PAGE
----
"There will be a real questioning as to the veracity of the evidence and if this really happened or not," McKeon, R-California, said in an interview with CNN's Barbara Starr. "It will be necessary to explain and prove to the American people, and I think the only person who can really do that is the president of the United States."
The United States and several of its leading allies accuse al-Assad's forces of resorting to poison gas attacks against rebel forces and civilians, including an August 21 attack near Damascus the Obama administration says killed more than 1,400 people.
Obama said Saturday that the use of chemical weapons is "a challenge to the world" that threatens U.S. allies in the region -- but he said he would seek the authorization of Congress before unleashing American force.
No vote on military action is expected until after lawmakers reconvene from recess on September 9.
More support for the opposition
U.S. plans for strikes against Syria may be coupled with increased support for rebel forces in that country's civil war, two leading Republican senators said after meeting with the president on Monday.
Obama huddled in the Oval Office with McCain and Sen. Lindsey Graham, both members of the Senate Armed Services Committee, the White House said. After the meeting, McCain and Graham said the United States needs to help the rebels reverse battlefield gains by troops loyal to al-Assad.
"We still have significant concerns, but we believe there is in formulation a strategy to upgrade the capabilities of the Free Syrian Army and to degrade the capabilities of Bashar al-Assad," said McCain, the ranking Republican on the armed services committee.
McCain, who has called for U.S. intervention in Syria since early 2012, criticized Obama's decision to seek a vote before striking. But he said it would be "catastrophic" for Congress to reject the president's call to authorize military force.
"It would undermine the credibility of the United States of America and the president of the United States," McCain said. "None of us want that."
In an interview with CNN Tuesday, McCain added that he wants Congress to vote for a resolution that is "meaningful, impactful and can shift the balance of power on the ground in Syria."
McCain, a former Republican presidential candidate, said delays to U.S. military strikes are giving the Syrian military time to move its assets into safety and risks putting more civilians in danger.
Graham told CNN that Obama must do more to convince the American people of the need for action on Syria. The senator believes Iran will be emboldened to continue its pursuit of nuclear weapons if no international action is taken against Syria, and the region will be further destabilized.
"If we get Syria right, maybe we can avoid a war between Israel and Iran which we would surely get (dragged) into," he said. "If we fail to stand up for the right thing and send the right message, the whole region will go up in flames."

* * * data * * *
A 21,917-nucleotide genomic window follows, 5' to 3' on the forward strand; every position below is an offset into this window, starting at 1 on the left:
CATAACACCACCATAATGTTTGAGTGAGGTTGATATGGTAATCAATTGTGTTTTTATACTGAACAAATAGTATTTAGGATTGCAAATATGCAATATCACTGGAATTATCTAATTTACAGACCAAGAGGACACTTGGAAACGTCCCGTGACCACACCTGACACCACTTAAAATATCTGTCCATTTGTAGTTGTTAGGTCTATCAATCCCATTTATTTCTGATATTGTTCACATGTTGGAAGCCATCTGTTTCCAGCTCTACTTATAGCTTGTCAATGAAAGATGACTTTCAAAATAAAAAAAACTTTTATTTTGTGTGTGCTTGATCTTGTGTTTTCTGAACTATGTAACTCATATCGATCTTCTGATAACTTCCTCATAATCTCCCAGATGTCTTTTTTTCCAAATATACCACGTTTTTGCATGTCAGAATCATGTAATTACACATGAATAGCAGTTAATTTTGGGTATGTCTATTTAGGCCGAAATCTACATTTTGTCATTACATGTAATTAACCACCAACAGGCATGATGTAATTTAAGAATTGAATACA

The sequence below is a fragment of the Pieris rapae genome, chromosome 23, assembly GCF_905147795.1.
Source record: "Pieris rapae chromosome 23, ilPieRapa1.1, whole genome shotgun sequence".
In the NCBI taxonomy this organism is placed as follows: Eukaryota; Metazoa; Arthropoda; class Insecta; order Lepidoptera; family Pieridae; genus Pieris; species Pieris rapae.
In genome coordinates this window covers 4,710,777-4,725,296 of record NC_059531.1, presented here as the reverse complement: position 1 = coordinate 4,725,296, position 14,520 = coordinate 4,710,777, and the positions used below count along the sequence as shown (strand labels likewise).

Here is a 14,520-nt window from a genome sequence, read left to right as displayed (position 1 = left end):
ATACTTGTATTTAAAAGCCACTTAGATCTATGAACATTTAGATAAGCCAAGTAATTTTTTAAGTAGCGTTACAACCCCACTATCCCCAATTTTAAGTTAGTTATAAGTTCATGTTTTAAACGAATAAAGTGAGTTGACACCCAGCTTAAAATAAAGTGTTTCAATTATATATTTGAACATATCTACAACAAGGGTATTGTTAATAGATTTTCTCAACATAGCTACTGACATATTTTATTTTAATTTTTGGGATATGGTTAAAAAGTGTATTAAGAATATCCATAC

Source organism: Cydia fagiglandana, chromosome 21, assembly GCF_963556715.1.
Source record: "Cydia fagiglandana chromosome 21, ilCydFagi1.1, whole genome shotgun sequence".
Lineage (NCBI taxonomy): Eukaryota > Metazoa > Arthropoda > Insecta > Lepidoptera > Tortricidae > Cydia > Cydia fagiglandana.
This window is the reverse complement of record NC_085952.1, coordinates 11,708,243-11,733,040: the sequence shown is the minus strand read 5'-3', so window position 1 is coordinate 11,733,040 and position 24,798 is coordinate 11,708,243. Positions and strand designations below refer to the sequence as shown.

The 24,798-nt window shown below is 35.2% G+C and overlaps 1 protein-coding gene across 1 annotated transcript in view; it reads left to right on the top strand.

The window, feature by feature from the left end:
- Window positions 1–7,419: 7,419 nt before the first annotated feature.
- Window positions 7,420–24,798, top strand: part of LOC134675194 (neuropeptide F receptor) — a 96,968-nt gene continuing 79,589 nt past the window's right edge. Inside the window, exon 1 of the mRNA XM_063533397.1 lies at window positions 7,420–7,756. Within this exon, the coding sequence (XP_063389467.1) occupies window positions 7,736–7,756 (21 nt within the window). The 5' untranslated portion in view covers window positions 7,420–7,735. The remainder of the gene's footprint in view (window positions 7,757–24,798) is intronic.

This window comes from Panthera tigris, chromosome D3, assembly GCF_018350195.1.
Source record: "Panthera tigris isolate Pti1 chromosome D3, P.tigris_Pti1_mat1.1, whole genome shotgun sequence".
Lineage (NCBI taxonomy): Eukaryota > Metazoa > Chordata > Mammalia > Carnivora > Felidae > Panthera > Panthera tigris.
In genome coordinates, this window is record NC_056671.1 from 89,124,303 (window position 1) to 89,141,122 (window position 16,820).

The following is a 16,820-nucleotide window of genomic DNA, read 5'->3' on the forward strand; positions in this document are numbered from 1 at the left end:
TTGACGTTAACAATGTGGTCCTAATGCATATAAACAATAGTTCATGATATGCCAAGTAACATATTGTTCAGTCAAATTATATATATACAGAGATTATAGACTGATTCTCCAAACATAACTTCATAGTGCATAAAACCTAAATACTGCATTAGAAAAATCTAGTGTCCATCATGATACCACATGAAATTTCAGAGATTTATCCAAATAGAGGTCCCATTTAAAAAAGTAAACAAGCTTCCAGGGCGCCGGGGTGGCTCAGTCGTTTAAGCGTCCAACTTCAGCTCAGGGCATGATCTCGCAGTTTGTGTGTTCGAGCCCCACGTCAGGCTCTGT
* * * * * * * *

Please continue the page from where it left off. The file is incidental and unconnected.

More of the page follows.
Lawmaker's 'big question'
The threat of a regional war is an angle that the Syrian president continues to flag.
"The Middle East is a powder keg, and the fire is approaching today," he told French newspaper Le Figaro in an interview Monday.
"One must not speak only of the Syrian response, but rather what could be produced after the first strike," he said. "Because nobody can know what will happen."
Neither Washington nor Paris has "a single proof" that the Syrian government was behind the alleged chemical weapons attack against civilians on August 21, he said.
Obama would have gone back to the U.N. Security Council if he were a strong leader, Assad said, but instead he has given in to pressure to act from within the United States.
Syria has repeatedly denied being behind the August 21 attack and accuses rebel fighters of using chemical weapons on government troops.
U.N. weapons inspectors left Syria Saturday with evidence that will determine whether poison gas was used in that attack and tests on those samples are being conducted "as fast as it is possible to do within the scientific constraints," said Martin Nesirky, spokesman for Secretary-General Ban Ki-moon.
The United Nations has said more than 100,000 people -- including many civilians -- have been killed in Syria since a popular uprising spiraled into a civil war in 2011. Syrian opposition activists reported another 107 dead on Monday, mostly in Damascus and its suburbs.
Numbers released by the United Nations Tuesday point to the staggering impact the war has had on the nation.
The number of Syrians who have fled their war-ravaged country has risen above 2 million, the U.N. refugee agency reported, an increase of nearly 1.8 million people over the past 12 months.
CNN's Matt Smith, Elise Labott, Alla Eshchenko, Michael Schwartz, Evan Perez, Barbara Starr, Dana Bash, David McKenzie, Ashley Killough, Sarah Chiplin, Khushbu Shah, Mohammed Tawfeeq, Sandrine Amiel and Niki Cook contributed to this report